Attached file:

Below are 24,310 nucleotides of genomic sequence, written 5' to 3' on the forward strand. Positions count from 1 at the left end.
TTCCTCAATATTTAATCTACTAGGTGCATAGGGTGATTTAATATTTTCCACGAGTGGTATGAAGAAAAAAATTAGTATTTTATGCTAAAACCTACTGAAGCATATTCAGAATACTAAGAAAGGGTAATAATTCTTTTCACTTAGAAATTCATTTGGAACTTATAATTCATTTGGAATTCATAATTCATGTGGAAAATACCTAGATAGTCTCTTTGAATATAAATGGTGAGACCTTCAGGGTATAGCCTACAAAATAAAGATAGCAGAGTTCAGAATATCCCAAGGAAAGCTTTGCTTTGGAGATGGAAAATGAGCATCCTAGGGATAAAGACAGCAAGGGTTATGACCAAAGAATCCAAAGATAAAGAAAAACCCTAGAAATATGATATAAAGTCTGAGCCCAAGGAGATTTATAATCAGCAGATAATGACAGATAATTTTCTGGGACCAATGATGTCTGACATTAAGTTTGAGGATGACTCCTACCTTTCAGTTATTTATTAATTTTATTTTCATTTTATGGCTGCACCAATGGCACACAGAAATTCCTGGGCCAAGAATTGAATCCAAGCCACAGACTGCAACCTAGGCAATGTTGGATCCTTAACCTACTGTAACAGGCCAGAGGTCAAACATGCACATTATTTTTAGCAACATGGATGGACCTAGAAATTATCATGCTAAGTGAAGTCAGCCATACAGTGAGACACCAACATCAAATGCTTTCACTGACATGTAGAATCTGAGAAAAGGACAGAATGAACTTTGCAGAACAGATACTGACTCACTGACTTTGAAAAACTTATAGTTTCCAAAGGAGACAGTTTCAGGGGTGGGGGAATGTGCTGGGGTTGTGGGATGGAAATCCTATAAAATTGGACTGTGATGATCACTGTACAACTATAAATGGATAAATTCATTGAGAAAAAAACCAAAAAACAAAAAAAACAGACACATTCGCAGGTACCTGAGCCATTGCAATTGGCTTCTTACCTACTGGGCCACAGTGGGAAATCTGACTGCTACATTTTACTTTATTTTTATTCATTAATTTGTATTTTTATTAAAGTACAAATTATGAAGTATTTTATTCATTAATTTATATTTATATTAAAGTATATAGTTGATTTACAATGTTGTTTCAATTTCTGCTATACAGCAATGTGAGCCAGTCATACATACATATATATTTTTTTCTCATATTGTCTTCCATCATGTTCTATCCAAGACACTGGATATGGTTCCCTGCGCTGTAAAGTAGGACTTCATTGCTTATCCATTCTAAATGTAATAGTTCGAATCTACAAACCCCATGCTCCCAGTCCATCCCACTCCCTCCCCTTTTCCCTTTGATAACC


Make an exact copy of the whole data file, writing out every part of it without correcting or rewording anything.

Below are 24,310 nucleotides of genomic sequence, written 5' to 3' on the forward strand. Positions count from 1 at the left end.
TTCCTCAATATTTAATCTACTAGGTGCATAGGGTGATTTAATATTTTCCACGAGTGGTATGAAGAAAAAAATTAGTATTTTATGCTAAAACCTACTGAAGCATATTCAGAATACTAAGAAAGGGTAATAATTCTTTTCACTTAGAAATTCATTTGGAACTTATAATTCATTTGGAATTCATAATTCATGTGGAAAATACCTAGATAGTCTCTTTGAATATAAATGGTGAGACCTTCAGGGTATAGCCTACAAAATAAAGATAGCAGAGTTCAGAATATCCCAAGGAAAGCTTTGCTTTGGAGATGGAAAATGAGCATCCTAGGGATAAAGACAGCAAGGGTTATGACCAAAGAATCCAAAGATAAAGAAAAACCCTAGAAATATGATATAAAGTCTGAGCCCAAGGAGATTTATAATCAGCAGATAATGACAGATAATTTTCTGGGACCAATGATGTCTGACATTAAGTTTGAGGATGACTCCTACCTTTCAGTTATTTATTAATTTTATTTTCATTTTATGGCTGCACCAATGGCACACAGAAATTCCTGGGCCAAGAATTGAATCCAAGCCACAGACTGCAACCTAGGCAATGTTGGATCCTTAACCTACTGTAACAGGCCAGAGGTCAAACATGCACATTATTTTTAGCAACATGGATGGACCTAGAAATTATCATGCTAAGTGAAGTCAGCCATACAGTGAGACACCAACATCAAATGCTTTCACTGACATGTAGAATCTGAGAAAAGGACAGAATGAACTTTGCAGAACAGATACTGACTCACTGACTTTGAAAAACTTATAGTTTCCAAAGGAGACAGTTTCAGGGGTGGGGGAATGTGCTGGGGTTGTGGGATGGAAATCCTATAAAATTGGACTGTGATGATCACTGTACAACTATAAATGGATAAATTCATTGAGAAAAAAACCAAAAAACAAAAAAAACAGACACATTCGCAGGTACCTGAGCCATTGCAATTGGCTTCTTACCTACTGGGCCACAGTGGGAAATCTGACTGCTACATTTTACTTTATTTTTATTCATTAATTTGTATTTTTATTAAAGTACAAATTATGAAGTATTTTATTCATTAATTTATATTTATATTAAAGTATATAGTTGATTTACAATGTTGTTTCAATTTCTGCTATACAGCAATGTGAGCCAGTCATACATACATATATATTTTTTTCTCATATTGTCTTCCATCATGTTCTATCCAAGACACTGGATATGGTTCCCTGCGCTGTAAAGTAGGACTTCATTGCTTATCCATTCTAAATGTAATAGTTCGAATCTACAAACCCCATGCTCCCAGTCCATCCCACTCCCTCCCCTTTTCCCTTTGATAACC